Let's Make Robots!

motor board connecting with Arduino board ... need some help

Hi all need a little help ..... got my first bit of stuff from yourduino .... and very happy ..... part of which was a arduino board (mega 1280 http://arduino-direct.com/sunshop/index.php?l=product_detail&p=9) and got a motor board (http://arduino-direct.com/sunshop/index.php?l=product_detail&p=127)

also got  some other things like a small servo, stepper motor and board, and a starter kit ......  I have got the servo working even got it hooked up with the pontimeter to make it move ... plus got the stepper motor and board working ... also tried out using the infrared receiver sensors following this guide http://letsmakerobots.com/node/29634 will have to work on this though as i found it a little tricky.

Now this is where i need the help .....  Hooking the motor board up to the arduino board .... 

First off ive being using the arduino board hooked up to the laptop .... dont want to do this using the motor board and motors .....

so i now have a 9v battrie connected to the battery adaptor .... just tried it and it works.

now all i need to do is hook the motor board to the arduino board ... How do i do this 

and connect up a seprate supply for the motor board. 

Do i hook the motor board supply up to the arduino board or to the motor board and what voltage can i use .... eg only small motors 3v to 5v rating so would 4.5 v be ok ... 

just need to hook it up and run a programm to see them working .... not working on a robot yet

Just a little nervous about this as i dont want to damage the arduino board .... so whereas i tried out all the other things myself ... just want to be extra careful with this.

your help would be appreciated .... just a bit confused trying to follow the documentation online

 

Comment viewing options

Select your preferred way to display the comments and click "Save settings" to activate your changes.

This should get you started.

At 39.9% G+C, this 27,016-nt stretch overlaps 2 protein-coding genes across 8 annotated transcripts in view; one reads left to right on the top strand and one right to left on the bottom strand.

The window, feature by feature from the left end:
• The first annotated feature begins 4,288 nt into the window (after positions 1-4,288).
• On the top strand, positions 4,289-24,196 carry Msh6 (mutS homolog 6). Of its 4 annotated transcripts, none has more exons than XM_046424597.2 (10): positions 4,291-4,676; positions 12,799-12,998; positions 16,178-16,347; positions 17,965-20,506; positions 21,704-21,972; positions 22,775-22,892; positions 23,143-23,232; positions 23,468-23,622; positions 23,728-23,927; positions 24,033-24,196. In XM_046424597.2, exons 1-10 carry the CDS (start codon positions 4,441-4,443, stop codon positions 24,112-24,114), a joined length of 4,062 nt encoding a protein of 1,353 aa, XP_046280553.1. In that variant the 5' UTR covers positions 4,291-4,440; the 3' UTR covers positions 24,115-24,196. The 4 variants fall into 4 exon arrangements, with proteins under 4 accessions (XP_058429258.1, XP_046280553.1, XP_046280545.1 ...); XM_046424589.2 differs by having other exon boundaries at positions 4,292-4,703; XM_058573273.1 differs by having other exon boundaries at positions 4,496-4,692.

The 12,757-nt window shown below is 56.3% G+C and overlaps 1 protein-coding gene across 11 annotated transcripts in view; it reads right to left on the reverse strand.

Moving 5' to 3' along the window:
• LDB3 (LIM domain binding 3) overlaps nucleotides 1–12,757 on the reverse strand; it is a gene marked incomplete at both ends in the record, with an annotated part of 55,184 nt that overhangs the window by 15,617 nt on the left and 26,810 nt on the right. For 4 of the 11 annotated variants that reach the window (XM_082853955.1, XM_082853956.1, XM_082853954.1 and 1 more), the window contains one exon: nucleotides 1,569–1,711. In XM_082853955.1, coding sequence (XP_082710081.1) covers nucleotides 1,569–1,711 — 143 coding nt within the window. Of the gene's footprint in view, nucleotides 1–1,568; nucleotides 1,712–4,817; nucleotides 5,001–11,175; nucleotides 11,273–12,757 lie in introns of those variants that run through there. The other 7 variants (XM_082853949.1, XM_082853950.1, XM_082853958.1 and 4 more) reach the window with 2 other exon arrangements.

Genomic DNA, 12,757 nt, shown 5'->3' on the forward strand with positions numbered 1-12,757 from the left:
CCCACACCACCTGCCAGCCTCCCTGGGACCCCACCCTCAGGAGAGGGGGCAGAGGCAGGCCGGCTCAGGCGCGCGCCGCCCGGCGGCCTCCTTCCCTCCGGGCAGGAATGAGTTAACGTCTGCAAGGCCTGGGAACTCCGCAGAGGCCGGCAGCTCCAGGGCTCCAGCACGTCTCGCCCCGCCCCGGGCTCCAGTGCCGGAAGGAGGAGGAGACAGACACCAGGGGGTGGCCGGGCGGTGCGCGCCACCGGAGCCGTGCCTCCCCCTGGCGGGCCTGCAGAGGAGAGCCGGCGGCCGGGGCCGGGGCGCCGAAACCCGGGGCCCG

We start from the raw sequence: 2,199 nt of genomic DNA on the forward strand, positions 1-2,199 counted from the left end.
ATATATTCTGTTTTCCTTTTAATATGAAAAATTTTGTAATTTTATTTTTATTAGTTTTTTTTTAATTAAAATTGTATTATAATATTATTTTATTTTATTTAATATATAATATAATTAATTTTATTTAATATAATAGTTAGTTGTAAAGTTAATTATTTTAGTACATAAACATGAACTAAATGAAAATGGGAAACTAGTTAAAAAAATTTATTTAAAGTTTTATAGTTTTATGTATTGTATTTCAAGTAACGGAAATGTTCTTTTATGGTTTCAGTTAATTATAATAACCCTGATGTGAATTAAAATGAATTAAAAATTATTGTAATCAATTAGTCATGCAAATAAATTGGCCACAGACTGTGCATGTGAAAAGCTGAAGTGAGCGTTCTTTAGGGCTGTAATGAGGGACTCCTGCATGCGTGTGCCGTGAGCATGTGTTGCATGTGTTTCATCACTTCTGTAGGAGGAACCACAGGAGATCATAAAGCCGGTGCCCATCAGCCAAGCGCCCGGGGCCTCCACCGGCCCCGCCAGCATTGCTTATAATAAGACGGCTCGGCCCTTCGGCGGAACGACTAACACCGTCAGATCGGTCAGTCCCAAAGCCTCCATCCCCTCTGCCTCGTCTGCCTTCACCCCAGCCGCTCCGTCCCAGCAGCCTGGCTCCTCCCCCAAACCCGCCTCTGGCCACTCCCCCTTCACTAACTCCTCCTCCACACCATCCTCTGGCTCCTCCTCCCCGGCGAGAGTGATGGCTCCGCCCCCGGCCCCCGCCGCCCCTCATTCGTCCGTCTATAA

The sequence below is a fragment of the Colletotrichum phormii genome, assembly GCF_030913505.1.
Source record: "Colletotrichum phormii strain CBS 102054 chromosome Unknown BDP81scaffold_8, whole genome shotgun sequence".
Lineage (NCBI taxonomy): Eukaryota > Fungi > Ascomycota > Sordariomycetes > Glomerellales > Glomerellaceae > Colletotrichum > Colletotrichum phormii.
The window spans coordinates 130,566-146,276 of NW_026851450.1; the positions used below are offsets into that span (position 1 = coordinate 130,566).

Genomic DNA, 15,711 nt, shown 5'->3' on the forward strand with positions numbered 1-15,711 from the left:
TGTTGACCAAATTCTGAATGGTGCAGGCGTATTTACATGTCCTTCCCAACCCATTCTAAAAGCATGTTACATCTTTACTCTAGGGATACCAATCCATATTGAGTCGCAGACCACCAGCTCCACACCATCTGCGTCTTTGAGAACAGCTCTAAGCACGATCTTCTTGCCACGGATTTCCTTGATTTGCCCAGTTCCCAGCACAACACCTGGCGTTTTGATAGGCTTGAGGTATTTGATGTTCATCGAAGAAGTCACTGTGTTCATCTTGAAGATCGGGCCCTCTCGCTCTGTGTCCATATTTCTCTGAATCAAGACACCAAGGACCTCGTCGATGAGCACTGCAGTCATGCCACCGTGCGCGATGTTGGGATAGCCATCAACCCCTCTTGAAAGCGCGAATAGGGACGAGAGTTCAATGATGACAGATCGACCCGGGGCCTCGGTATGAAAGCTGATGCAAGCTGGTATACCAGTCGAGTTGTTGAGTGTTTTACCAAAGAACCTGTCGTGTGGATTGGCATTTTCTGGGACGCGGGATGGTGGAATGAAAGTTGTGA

Start off with no power connected.

Connect 5v and ground from your arduino to 5v and ground on your motor board

Pull off the jumpers on the motor board that connect the enable and 5v pins.

Make the following connections:

Arduino pin 10 to motorboard pin ENA

Arduino pin 13 to motorboard pin IN1

Arduino pin 12 to motorboard pin IN2

Arduino pin  9 to motorboard pin ENB

Arduino pin 11 to motorboard pin IN3

Arduino pin 8 to motorboard pin IN4

The above connections mimic the control connections for YourDuino's motorshield tutorial.  Now you can use the sample code from http://arduino-info.wikispaces.com/ArduinoShieldL298N to work out your own sketch.

Connect your power supply.  Positive goes to VCC, negative goes to ground.  Do not use the same 9 volt battery that is powering your Arduino on your motorboard.  If you use a heavier battery, say a 7.2v nimh battery pack, you could connect the Arduino and the motorboard to the same supply.  Since you have the Arduino working with the 9v battery, it's probably safer to leave it that way and use a separate supply for the motorboard.

As for not using your laptop as the control, device, there are lots of examples that use joysticks, potentiometers, push buttons and whatever that you can adapt.

 

there is an on board regulator on that driver the 5V you see is an output it is conected to the Enable pins of the chip 

and he is using the laptop to power the arduino not as a control device :P

 

One line of my instructions was to disconnect the enable pins from the 5 volts.  Otherwise you can't connect a pwm line.  They're connected via jumper blocks to pins marked 5v on either side.  I did totally miss the 5 volts as an output tho.  Odd because I DID see the 5 volt regulator on the board.  My bad.  But I thought he said he was using a 9v battery to power the Arduino.

ok first off both of the arduino and the motor driver have power regulators on them witch is always nice so you can use up to 15V for the arduino and the motor driver can take up to 26V .i use a 11.1V lipo connected to the power input of both the arduino and the motor driver board in parallel, with that set up i run small 12V gear-head motors (stall current no grater than 2.5 amps that is the continuous output current for each channel on the driver chip )   if you wont you can use 2 power supply's 9V for the arduino and 6V for the motor driver. the 6V  for the motor driver should be a lager capacity battery because motors suck the amps (connect the grounds of both battery's to complete the circuit )    

4.5V's is not enough for the on bored power regulator of your motor driver or the Arduino,6V's is recommended as a minimum